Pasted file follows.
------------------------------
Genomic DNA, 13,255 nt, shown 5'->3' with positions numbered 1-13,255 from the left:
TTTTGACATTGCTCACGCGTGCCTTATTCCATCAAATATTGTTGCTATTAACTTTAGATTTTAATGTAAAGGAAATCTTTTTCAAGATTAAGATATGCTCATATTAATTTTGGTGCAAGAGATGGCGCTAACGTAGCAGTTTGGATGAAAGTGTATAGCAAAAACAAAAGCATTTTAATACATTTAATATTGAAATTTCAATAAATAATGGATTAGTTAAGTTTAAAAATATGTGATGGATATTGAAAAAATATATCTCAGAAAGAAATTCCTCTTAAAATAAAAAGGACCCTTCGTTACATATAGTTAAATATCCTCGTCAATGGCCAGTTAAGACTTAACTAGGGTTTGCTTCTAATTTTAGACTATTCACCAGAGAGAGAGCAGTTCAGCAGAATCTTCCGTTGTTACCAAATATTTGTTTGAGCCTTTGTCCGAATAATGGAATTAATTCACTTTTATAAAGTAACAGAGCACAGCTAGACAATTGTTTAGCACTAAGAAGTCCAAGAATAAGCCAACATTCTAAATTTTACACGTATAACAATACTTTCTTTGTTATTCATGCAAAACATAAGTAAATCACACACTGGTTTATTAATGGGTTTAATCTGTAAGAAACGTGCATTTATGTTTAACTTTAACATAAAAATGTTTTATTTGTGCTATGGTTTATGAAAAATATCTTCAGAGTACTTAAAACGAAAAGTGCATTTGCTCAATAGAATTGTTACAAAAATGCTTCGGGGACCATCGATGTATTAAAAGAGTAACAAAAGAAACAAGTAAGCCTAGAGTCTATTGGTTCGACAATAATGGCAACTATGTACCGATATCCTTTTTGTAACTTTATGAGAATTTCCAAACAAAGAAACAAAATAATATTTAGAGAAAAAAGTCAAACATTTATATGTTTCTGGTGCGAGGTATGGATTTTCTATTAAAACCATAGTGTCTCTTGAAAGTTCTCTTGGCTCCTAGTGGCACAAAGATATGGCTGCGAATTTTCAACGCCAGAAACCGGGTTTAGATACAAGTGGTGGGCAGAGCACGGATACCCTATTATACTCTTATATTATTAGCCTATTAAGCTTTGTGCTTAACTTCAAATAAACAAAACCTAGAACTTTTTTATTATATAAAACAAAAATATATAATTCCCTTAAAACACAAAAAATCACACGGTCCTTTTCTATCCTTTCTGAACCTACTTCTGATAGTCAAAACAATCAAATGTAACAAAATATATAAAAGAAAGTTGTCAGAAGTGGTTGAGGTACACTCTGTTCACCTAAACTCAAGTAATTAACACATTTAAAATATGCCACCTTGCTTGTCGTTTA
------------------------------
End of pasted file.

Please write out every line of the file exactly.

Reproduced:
Genomic DNA, 13,255 nt, shown 5'->3' with positions numbered 1-13,255 from the left:
TTTTGACATTGCTCACGCGTGCCTTATTCCATCAAATATTGTTGCTATTAACTTTAGATTTTAATGTAAAGGAAATCTTTTTCAAGATTAAGATATGCTCATATTAATTTTGGTGCAAGAGATGGCGCTAACGTAGCAGTTTGGATGAAAGTGTATAGCAAAAACAAAAGCATTTTAATACATTTAATATTGAAATTTCAATAAATAATGGATTAGTTAAGTTTAAAAATATGTGATGGATATTGAAAAAATATATCTCAGAAAGAAATTCCTCTTAAAATAAAAAGGACCCTTCGTTACATATAGTTAAATATCCTCGTCAATGGCCAGTTAAGACTTAACTAGGGTTTGCTTCTAATTTTAGACTATTCACCAGAGAGAGAGCAGTTCAGCAGAATCTTCCGTTGTTACCAAATATTTGTTTGAGCCTTTGTCCGAATAATGGAATTAATTCACTTTTATAAAGTAACAGAGCACAGCTAGACAATTGTTTAGCACTAAGAAGTCCAAGAATAAGCCAACATTCTAAATTTTACACGTATAACAATACTTTCTTTGTTATTCATGCAAAACATAAGTAAATCACACACTGGTTTATTAATGGGTTTAATCTGTAAGAAACGTGCATTTATGTTTAACTTTAACATAAAAATGTTTTATTTGTGCTATGGTTTATGAAAAATATCTTCAGAGTACTTAAAACGAAAAGTGCATTTGCTCAATAGAATTGTTACAAAAATGCTTCGGGGACCATCGATGTATTAAAAGAGTAACAAAAGAAACAAGTAAGCCTAGAGTCTATTGGTTCGACAATAATGGCAACTATGTACCGATATCCTTTTTGTAACTTTATGAGAATTTCCAAACAAAGAAACAAAATAATATTTAGAGAAAAAAGTCAAACATTTATATGTTTCTGGTGCGAGGTATGGATTTTCTATTAAAACCATAGTGTCTCTTGAAAGTTCTCTTGGCTCCTAGTGGCACAAAGATATGGCTGCGAATTTTCAACGCCAGAAACCGGGTTTAGATACAAGTGGTGGGCAGAGCACGGATACCCTATTATACTCTTATATTATTAGCCTATTAAGCTTTGTGCTTAACTTCAAATAAACAAAACCTAGAACTTTTTTATTATATAAAACAAAAATATATAATTCCCTTAAAACACAAAAAATCACACGGTCCTTTTCTATCCTTTCTGAACCTACTTCTGATAGTCAAAACAATCAAATGTAACAAAATATATAAAAGAAAGTTGTCAGAAGTGGTTGAGGTACACTCTGTTCACCTAAACTCAAGTAATTAACACATTTAAAATATGCCACCTTGCTTGTCGTTTA